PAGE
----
Posted By: Brightwood Engineering Education
Updated: August 18, 2017
As businesses and governments work to cut costs and become more efficient, industrial engineers (IE) are increasingly in need. IEs are responsible for optimizing complex systems and eliminating waste from those systems. As a result, they play an important role in streamlining the use of time, materials, machinery, and employees to generate the most value for their companies.
Being an IE is the ideal role for an engineer who thrives on taking an established idea or procedure and improving it. They enjoy figuring out how to make machinery and processes more efficient. Although the majority of IE jobs are within manufacturing, they work in virtually every sector, from retail to healthcare. IEs need to have a working understanding of the industry they are in and must quickly become experts in that segment's manufacturing and production processes. Furthermore, they need to be in sync with the specific culture, problems, and challenges the company faces.
According to the U.S. Bureau of Labor Statistics, most industrial engineering positions require a four-year degree. Bachelor's degree programs in industrial engineering cover topics in general engineering, physics, economics, production design, and manufacturing. However, many industrial engineers have degrees in mechanical engineering, manufacturing engineering, industrial engineering technology, or general engineering. In addition, IE candidates will need to pass the FE exam for industrial engineering. Once they pass the FE exam, they can obtain a position as an engineer in training (EIT) or an engineering intern. This will allow them to gain valuable experience while they prepare to become a licensed industrial engineer.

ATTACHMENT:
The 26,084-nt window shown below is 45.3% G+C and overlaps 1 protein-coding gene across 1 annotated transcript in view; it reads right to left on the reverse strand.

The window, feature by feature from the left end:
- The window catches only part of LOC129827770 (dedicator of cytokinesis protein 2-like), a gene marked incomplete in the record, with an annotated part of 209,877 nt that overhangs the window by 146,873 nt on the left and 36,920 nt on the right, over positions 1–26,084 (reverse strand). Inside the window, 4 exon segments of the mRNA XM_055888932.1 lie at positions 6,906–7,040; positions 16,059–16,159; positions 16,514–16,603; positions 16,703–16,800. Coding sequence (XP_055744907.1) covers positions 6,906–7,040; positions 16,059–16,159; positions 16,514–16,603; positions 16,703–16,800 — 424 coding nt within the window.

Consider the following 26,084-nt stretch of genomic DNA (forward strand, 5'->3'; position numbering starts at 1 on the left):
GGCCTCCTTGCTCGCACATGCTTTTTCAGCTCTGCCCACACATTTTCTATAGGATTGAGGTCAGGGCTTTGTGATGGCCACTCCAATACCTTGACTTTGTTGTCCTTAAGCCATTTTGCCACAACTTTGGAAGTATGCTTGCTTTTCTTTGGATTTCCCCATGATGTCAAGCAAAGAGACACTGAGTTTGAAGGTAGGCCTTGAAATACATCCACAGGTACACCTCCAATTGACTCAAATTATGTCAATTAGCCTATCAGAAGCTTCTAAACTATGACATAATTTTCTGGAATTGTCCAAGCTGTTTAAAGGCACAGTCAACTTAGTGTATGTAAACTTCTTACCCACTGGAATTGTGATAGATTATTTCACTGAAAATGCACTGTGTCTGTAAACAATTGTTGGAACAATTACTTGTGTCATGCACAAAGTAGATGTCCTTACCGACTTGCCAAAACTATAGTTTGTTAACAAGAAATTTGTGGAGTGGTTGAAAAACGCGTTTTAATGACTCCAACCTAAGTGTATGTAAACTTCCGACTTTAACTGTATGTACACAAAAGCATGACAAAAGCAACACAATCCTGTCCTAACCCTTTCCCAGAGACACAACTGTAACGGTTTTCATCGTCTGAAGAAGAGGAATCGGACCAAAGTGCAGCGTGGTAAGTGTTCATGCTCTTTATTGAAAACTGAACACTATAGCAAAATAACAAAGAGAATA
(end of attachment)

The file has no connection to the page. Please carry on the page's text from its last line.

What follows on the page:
The job of industrial engineer combines the roles of analyst and detective. The analyst wants to learn what the end result is currently, while the detective wants to determine if there's a case for improvement. Those observations are then shared with company executives. While some of the top brass may have given IEs the marching orders to begin with, many of them are nevertheless emotionally invested in their traditional way of doing business. Few people really enjoy and embrace change, even if they know it's necessary for the business to succeed. So, in addition to being analytical and curious, IEs must also be tactful and confident. The best IEs stand by their recommendations even when they are unpopular with management.
The future of industrial engineering is tied to the future of American manufacturing. As manufacturing jobs grow, so will the need for IEs. They can help design facilities with an eye toward complex system integration, and they are keenly aware that every company's bottom line is tied to its operational efficiency. Therefore, IEs focus on making improvements using a number of methods, including statistical analysis, interpersonal communication, design, planning, management, and quality control.
Typically, industrial engineers are responsible for:
Overall, industrial engineers streamline the many processes that comprise the production or manufacture of a service or product. This often leads to improved working conditions and increased efficiency of employees. To put it simply, the ultimate goal of industrial engineering is to lower expenses and increase productivity.
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